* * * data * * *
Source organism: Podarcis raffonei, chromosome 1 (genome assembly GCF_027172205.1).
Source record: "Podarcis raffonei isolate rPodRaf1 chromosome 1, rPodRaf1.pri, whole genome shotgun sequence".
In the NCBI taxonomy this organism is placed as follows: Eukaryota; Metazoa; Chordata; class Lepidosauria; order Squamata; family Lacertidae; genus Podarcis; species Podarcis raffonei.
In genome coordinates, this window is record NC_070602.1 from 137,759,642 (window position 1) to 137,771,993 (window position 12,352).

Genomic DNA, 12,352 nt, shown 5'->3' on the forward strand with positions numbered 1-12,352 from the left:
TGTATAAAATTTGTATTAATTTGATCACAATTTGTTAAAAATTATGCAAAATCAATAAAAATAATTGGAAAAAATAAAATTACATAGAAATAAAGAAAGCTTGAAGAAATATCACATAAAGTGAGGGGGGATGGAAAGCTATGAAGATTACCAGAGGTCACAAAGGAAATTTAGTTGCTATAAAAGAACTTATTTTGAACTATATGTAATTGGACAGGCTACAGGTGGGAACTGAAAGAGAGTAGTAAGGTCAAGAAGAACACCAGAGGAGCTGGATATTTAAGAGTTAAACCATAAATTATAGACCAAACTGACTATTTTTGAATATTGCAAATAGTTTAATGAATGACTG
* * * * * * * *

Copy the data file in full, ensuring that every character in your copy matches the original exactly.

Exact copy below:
Source organism: Podarcis raffonei, chromosome 1 (genome assembly GCF_027172205.1).
Source record: "Podarcis raffonei isolate rPodRaf1 chromosome 1, rPodRaf1.pri, whole genome shotgun sequence".
In the NCBI taxonomy this organism is placed as follows: Eukaryota; Metazoa; Chordata; class Lepidosauria; order Squamata; family Lacertidae; genus Podarcis; species Podarcis raffonei.
In genome coordinates, this window is record NC_070602.1 from 137,759,642 (window position 1) to 137,771,993 (window position 12,352).

Genomic DNA, 12,352 nt, shown 5'->3' on the forward strand with positions numbered 1-12,352 from the left:
TGTATAAAATTTGTATTAATTTGATCACAATTTGTTAAAAATTATGCAAAATCAATAAAAATAATTGGAAAAAATAAAATTACATAGAAATAAAGAAAGCTTGAAGAAATATCACATAAAGTGAGGGGGGATGGAAAGCTATGAAGATTACCAGAGGTCACAAAGGAAATTTAGTTGCTATAAAAGAACTTATTTTGAACTATATGTAATTGGACAGGCTACAGGTGGGAACTGAAAGAGAGTAGTAAGGTCAAGAAGAACACCAGAGGAGCTGGATATTTAAGAGTTAAACCATAAATTATAGACCAAACTGACTATTTTTGAATATTGCAAATAGTTTAATGAATGACTG